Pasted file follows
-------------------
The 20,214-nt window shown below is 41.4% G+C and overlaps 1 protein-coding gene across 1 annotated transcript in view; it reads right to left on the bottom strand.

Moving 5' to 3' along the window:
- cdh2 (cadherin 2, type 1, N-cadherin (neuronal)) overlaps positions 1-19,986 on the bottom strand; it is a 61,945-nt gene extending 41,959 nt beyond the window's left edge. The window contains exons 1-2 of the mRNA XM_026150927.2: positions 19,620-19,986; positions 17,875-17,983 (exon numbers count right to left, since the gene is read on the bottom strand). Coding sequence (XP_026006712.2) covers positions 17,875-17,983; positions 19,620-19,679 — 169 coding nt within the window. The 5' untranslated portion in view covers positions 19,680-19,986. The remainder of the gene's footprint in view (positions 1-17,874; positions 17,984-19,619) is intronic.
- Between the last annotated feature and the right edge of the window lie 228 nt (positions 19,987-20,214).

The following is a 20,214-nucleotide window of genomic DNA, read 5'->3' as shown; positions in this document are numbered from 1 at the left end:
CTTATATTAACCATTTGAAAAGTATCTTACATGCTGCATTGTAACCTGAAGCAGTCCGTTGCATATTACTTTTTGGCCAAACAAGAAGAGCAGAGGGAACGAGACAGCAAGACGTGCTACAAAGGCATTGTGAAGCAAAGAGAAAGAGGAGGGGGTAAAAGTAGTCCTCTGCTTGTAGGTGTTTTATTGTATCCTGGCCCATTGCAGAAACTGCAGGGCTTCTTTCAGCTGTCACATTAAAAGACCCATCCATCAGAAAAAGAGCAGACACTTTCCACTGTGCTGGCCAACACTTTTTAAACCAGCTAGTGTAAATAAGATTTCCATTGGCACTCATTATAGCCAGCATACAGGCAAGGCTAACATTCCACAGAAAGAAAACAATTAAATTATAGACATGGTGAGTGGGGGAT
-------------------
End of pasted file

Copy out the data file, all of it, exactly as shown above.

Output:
The 20,214-nt window shown below is 41.4% G+C and overlaps 1 protein-coding gene across 1 annotated transcript in view; it reads right to left on the bottom strand.

Moving 5' to 3' along the window:
- cdh2 (cadherin 2, type 1, N-cadherin (neuronal)) overlaps positions 1-19,986 on the bottom strand; it is a 61,945-nt gene extending 41,959 nt beyond the window's left edge. The window contains exons 1-2 of the mRNA XM_026150927.2: positions 19,620-19,986; positions 17,875-17,983 (exon numbers count right to left, since the gene is read on the bottom strand). Coding sequence (XP_026006712.2) covers positions 17,875-17,983; positions 19,620-19,679 — 169 coding nt within the window. The 5' untranslated portion in view covers positions 19,680-19,986. The remainder of the gene's footprint in view (positions 1-17,874; positions 17,984-19,619) is intronic.
- Between the last annotated feature and the right edge of the window lie 228 nt (positions 19,987-20,214).

The following is a 20,214-nucleotide window of genomic DNA, read 5'->3' as shown; positions in this document are numbered from 1 at the left end:
CTTATATTAACCATTTGAAAAGTATCTTACATGCTGCATTGTAACCTGAAGCAGTCCGTTGCATATTACTTTTTGGCCAAACAAGAAGAGCAGAGGGAACGAGACAGCAAGACGTGCTACAAAGGCATTGTGAAGCAAAGAGAAAGAGGAGGGGGTAAAAGTAGTCCTCTGCTTGTAGGTGTTTTATTGTATCCTGGCCCATTGCAGAAACTGCAGGGCTTCTTTCAGCTGTCACATTAAAAGACCCATCCATCAGAAAAAGAGCAGACACTTTCCACTGTGCTGGCCAACACTTTTTAAACCAGCTAGTGTAAATAAGATTTCCATTGGCACTCATTATAGCCAGCATACAGGCAAGGCTAACATTCCACAGAAAGAAAACAATTAAATTATAGACATGGTGAGTGGGGGAT